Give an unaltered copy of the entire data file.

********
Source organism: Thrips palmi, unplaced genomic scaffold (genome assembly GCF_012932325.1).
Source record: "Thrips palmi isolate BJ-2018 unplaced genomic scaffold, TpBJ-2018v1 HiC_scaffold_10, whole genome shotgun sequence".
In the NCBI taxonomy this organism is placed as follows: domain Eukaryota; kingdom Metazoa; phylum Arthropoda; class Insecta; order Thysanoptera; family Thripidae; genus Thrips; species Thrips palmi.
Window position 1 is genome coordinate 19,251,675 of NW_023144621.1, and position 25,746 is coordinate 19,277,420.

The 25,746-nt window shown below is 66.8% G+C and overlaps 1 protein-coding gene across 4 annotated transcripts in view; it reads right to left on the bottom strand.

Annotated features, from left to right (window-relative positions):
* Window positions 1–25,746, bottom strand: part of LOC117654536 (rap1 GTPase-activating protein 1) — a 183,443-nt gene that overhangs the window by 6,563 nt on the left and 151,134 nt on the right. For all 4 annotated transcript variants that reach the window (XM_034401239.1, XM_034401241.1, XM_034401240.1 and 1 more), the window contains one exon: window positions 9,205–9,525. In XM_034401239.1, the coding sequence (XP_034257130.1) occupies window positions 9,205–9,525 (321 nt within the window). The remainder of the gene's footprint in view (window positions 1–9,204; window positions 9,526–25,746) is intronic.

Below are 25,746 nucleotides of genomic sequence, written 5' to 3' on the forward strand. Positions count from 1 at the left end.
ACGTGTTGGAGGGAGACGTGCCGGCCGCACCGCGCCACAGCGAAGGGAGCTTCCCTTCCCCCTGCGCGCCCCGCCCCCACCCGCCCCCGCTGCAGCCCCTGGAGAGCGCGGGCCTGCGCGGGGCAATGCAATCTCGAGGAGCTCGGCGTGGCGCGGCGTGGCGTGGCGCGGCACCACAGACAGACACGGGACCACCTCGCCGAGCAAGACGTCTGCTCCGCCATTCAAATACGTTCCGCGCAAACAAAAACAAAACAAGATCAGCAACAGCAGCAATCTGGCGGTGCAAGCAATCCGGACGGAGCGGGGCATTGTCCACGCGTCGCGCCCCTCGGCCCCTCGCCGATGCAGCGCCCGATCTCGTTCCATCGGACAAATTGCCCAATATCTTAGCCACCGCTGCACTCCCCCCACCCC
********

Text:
Source organism: Thrips palmi, unplaced genomic scaffold (genome assembly GCF_012932325.1).
Source record: "Thrips palmi isolate BJ-2018 unplaced genomic scaffold, TpBJ-2018v1 HiC_scaffold_10, whole genome shotgun sequence".
In the NCBI taxonomy this organism is placed as follows: domain Eukaryota; kingdom Metazoa; phylum Arthropoda; class Insecta; order Thysanoptera; family Thripidae; genus Thrips; species Thrips palmi.
Window position 1 is genome coordinate 19,251,675 of NW_023144621.1, and position 25,746 is coordinate 19,277,420.

The 25,746-nt window shown below is 66.8% G+C and overlaps 1 protein-coding gene across 4 annotated transcripts in view; it reads right to left on the bottom strand.

Annotated features, from left to right (window-relative positions):
* Window positions 1–25,746, bottom strand: part of LOC117654536 (rap1 GTPase-activating protein 1) — a 183,443-nt gene that overhangs the window by 6,563 nt on the left and 151,134 nt on the right. For all 4 annotated transcript variants that reach the window (XM_034401239.1, XM_034401241.1, XM_034401240.1 and 1 more), the window contains one exon: window positions 9,205–9,525. In XM_034401239.1, the coding sequence (XP_034257130.1) occupies window positions 9,205–9,525 (321 nt within the window). The remainder of the gene's footprint in view (window positions 1–9,204; window positions 9,526–25,746) is intronic.

Below are 25,746 nucleotides of genomic sequence, written 5' to 3' on the forward strand. Positions count from 1 at the left end.
ACGTGTTGGAGGGAGACGTGCCGGCCGCACCGCGCCACAGCGAAGGGAGCTTCCCTTCCCCCTGCGCGCCCCGCCCCCACCCGCCCCCGCTGCAGCCCCTGGAGAGCGCGGGCCTGCGCGGGGCAATGCAATCTCGAGGAGCTCGGCGTGGCGCGGCGTGGCGTGGCGCGGCACCACAGACAGACACGGGACCACCTCGCCGAGCAAGACGTCTGCTCCGCCATTCAAATACGTTCCGCGCAAACAAAAACAAAACAAGATCAGCAACAGCAGCAATCTGGCGGTGCAAGCAATCCGGACGGAGCGGGGCATTGTCCACGCGTCGCGCCCCTCGGCCCCTCGCCGATGCAGCGCCCGATCTCGTTCCATCGGACAAATTGCCCAATATCTTAGCCACCGCTGCACTCCCCCCACCCC